of Melcombe Regis, Portland stone mason, John Conway, William and John Bearn, carpenters and joiners,
Abraham Selwood for the leadwork, Ben. Galpin,
painter and glazier, and Edward Dare who made the
wrought-iron balustrade of the staircase. The plan is
T-shaped with the cross-wing fronting East Street; the
ground floor has arcading of semi-circular arches round
and originally accommodated an open market, the S.
wing has now been filled in. The main N. front has
five bays of arcading, the middle three project and are
of rusticated stonework; the projection is carried up
in brick and pedimented at roof level to form a central
feature, in it on the first floor is a Venetian window
with a stone panel below the sill carved with the arms
of the Borough; in the tympanum of the pediment is
a circular window; each of the flanking areas of wall
contains a plain rectangular window on the first floor.
The E. and W. return walls are each of three bays, with
a plain rectangular window on the first floor flanked
by round-headed niches; the E. window is now
blocked. Over the middle of the N. cross-wing is a
clock-tower and open cupola with eight columns,
renewed in 1825, supporting a lead-covered dome and
weather-vane. The S. wing has four bays of arcading
on either side and three on the S. Inside, the town
hall occupies most of the first floor; there is a raised
dais towards the S. end in a three-centred arched opening with moulded archivolt springing from the entablatures of Ionic columns and half-columns framing
lobbies open to the hall on either side of the dais; the
remaining walls have a panelled dado. The panelling
and decoration of the dais were added in 1897; the
fireplace is modern.
b(10) East Bridge, at the E. end of East Street, is
of ashlar and consists of one arched span. It was built
by J. and T. Gale in 1784 and subsequently widened.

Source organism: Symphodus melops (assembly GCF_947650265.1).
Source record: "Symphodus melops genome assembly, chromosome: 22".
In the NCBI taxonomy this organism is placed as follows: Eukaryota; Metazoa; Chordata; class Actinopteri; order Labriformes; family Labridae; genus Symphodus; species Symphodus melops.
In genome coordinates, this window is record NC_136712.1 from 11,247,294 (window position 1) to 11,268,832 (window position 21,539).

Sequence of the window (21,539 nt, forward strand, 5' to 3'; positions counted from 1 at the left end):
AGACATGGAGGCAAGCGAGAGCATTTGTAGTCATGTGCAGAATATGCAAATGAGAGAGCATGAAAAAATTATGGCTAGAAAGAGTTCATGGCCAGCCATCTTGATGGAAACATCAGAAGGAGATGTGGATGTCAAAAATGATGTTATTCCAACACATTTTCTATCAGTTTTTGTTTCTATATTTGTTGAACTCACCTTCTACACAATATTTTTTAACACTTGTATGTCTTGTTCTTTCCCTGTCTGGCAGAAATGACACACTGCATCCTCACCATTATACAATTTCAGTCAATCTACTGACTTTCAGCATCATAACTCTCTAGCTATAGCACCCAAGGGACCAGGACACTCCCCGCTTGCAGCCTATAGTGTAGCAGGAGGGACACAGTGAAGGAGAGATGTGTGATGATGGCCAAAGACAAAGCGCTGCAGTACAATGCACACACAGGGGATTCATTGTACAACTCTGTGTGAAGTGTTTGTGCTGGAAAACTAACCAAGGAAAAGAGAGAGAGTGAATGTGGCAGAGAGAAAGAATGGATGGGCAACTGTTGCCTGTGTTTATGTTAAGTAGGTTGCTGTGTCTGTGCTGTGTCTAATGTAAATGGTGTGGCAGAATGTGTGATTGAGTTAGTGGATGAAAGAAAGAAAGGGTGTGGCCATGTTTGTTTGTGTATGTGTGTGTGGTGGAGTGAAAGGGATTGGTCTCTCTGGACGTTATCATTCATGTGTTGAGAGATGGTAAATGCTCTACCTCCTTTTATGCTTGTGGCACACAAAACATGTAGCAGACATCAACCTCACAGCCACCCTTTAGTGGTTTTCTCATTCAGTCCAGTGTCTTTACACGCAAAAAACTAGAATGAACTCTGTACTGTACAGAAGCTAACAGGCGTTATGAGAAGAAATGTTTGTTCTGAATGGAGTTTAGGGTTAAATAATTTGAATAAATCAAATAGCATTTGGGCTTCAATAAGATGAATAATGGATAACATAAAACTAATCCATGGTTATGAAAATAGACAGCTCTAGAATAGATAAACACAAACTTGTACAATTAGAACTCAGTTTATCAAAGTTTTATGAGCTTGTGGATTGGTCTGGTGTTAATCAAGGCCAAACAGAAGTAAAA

There is a plain parapet wall with chamfered coping to
which is fixed a metal plate with the names of the
builders and the date.
b(11) The Chantry, house on the W. side of South
Street, 180 yards S. of the church, is of two storeys
with attics; the walls are of coursed rubble and the
roofs are covered with stone slates. The building
dates from the 14th or 15th century and its original
purpose is unknown; in some respects it resembles
the isolated tower-houses of semi-defensive character.
The E. front has a projecting porch-wing of two
storeys; the outer entrance has moulded jambs and
two-centred head; the inner doorway has hollow-chamfered jambs and four-centred head. Near the
top of the building is an oversailing course above
which the wall is set back. The windows are of 18th
century or modern date. On the W. side is a fireplace
projection with a splayed capping. Inside the building,
some heavy chamfered ceiling-beams are exposed.
Near the middle are remains of the original spiral staircase to the first floor; it is of stone and is entered by a
doorway with hollow-chamfered jambs and four-centred head; beside this is a recess with a cusped ogee
head. Further W. is a 16th or 17th-century muntin and
plank partition. The open fireplace in the S.W. room
has a chamfered lintel and a shelf carried on octagonal
corbels. In the N.W. room is a fireplace with moulded
jambs and four-centred arch in a square head with a
moulded cornice. On the first floor the room over the
porch is entered by an archway with hollow-chamfered
jambs and two-centred head; in the S. wall is an
original recess with an ogee head and remains of a
drain, cut back. A doorway on this floor retains its